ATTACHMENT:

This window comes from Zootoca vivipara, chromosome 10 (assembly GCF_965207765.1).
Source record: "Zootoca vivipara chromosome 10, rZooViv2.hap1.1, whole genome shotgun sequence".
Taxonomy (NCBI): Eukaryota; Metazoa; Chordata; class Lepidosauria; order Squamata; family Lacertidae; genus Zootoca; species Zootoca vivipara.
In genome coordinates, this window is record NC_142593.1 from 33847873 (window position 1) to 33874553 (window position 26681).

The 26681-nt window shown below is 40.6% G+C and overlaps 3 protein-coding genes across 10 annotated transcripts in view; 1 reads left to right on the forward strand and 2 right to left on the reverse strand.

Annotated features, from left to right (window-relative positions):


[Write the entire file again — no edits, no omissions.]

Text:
This window comes from Zootoca vivipara, chromosome 10 (assembly GCF_965207765.1).
Source record: "Zootoca vivipara chromosome 10, rZooViv2.hap1.1, whole genome shotgun sequence".
Taxonomy (NCBI): Eukaryota; Metazoa; Chordata; class Lepidosauria; order Squamata; family Lacertidae; genus Zootoca; species Zootoca vivipara.
In genome coordinates, this window is record NC_142593.1 from 33847873 (window position 1) to 33874553 (window position 26681).

The 26681-nt window shown below is 40.6% G+C and overlaps 3 protein-coding genes across 10 annotated transcripts in view; 1 reads left to right on the forward strand and 2 right to left on the reverse strand.

Annotated features, from left to right (window-relative positions):